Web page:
This is your third allegation - that he took documents that he did not read. If he did all this, and they have not been released, how could you possibly know about this? In fact, the general opinion seems to be that he did not take any unknown encrypted files. The idea that the Chinese and Russians are decrypting the undecryptable files that he apparently did not take with him, and reading the secret information that he did not read, flies in the face of common sense.

Oh dear, your Two Minutes Hate is up, I’m afraid. Next, please.


#7

Sadly, the only thing that’s unusual about this case is that it’s the Sunday Times which carried the press release from security services “sources”. They usually use the Telegraph as their mouthpiece. Could it be that this story was too silly even for them?


#8

Comparing a government intelligence agency putting effort into decrypting a limited number of Snowden zip files to a police force wanting to decrypt all communications is irrelevant.

No file is invulnerable to brute force attacks and any claim of “It would take eleventy billion years to crack” is merely an average. It is perfectly possible (no matter how implausible) for the Russians to have guessed the password on the first attempt. That doesn’t change the impossibility of mass surveillance on encrypted files.

All, that said, I don’t believe the story for a minute.


#9

Color me surprised that a news story about partially cracking the contents of an encrypted archive turns out to be made up.


#10

Even if you only had one monkey with a typewriter, I’d be faster to brute force the article than the archive…


#11

Ah - I see, disagreeing with someone’s actions is “smearing” them is it?

Leaving aside the merits or otherwise of this particular journalist, it’s pretty hard to accept that the stuff Snowden released didn’t offer some benefit to Chinese and Russian intelligence agencies etc. The question is how much benefit.

This is a leading question. It leaves the assumption that there is a lot of evidence, a lot of it, but I am not allowed to tell you how much. But is there any such evidence?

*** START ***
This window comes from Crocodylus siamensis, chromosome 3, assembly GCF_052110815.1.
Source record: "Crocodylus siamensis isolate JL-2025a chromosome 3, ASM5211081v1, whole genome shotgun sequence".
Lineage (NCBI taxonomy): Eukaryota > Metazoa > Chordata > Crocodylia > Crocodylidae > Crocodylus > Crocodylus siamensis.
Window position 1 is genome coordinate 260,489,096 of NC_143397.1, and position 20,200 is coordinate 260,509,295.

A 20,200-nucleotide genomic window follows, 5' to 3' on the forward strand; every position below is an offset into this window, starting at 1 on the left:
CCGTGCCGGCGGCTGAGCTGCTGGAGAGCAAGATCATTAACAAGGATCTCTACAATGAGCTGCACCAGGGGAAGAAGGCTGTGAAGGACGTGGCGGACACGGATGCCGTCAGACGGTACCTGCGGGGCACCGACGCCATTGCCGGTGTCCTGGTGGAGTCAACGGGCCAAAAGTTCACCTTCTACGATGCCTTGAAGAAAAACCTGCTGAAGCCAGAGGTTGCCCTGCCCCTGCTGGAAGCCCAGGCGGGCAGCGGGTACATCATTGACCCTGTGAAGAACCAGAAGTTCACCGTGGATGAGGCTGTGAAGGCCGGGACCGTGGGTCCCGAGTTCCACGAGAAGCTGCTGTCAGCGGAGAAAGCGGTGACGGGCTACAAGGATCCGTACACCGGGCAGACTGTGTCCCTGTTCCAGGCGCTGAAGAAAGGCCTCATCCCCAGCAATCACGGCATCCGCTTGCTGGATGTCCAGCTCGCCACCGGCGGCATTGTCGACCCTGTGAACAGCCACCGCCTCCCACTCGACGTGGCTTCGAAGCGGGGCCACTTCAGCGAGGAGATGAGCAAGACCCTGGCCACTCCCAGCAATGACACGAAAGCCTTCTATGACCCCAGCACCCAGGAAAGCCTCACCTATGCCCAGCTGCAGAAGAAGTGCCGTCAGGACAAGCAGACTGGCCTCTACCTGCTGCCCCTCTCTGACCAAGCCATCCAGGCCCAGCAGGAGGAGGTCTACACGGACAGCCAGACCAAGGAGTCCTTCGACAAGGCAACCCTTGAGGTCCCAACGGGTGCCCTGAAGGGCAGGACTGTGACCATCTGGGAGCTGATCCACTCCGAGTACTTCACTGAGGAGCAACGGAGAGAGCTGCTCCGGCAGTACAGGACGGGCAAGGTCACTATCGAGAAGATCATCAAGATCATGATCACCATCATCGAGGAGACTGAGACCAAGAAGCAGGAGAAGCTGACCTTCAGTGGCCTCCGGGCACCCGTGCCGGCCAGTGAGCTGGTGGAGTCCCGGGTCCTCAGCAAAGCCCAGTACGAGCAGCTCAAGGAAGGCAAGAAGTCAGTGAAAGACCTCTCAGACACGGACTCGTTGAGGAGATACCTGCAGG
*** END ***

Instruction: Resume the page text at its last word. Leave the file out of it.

It’s not a question at all - it’s an assumption. Releasing thousands of pages of classified information will give some benefit to other state actors. The question is how much - which is what the Sunday Times piece proposes to answer in part.

Snowden didn’t read all the information he released

this does not agree with Snowden’s own account, or other reports. Indeed, Snowden seems to have been unusually thorough and careful to read all the material

That’s not true- he’s very clear he hadn’t read them all. Even if he had read them all, would he be in a position to know whether information which he revealed, which didn’t directly name people, might be sufficient to identify them?

The truth, or otherwise, of the Sunday Times article is pretty much moot in this - if true it would prove a serious consequence to Snowden’s actions. My criticism of him is that, without even fully reading, let alone having all the information to assess properly, he could not have judged the seriousness of his actions before releasing that information.

Oh dear, your Two Minutes Hate is up, I’m afraid. Next, please.

Nothing strengthens an argument like a bit of ad hominem stuff at the end…


#12

Reminds me of Ralph from the Simpsons. Bless.


#13

Lots of things are perfectly possible, but that doesn’t mean we need to seriously consider them as possibilities.

Of course, if Snowden seriously believes that MargaretThatcheris110%SEXY is a strong password, the chances of a crack go up significantly.


#14

Nothing on your front page warned us that your link would lead to an autoplaying pain-video. Seriously, how hard is it to not post autoplaying pain-video?

Also, which format is this, and which tools will I need to disable it?


#15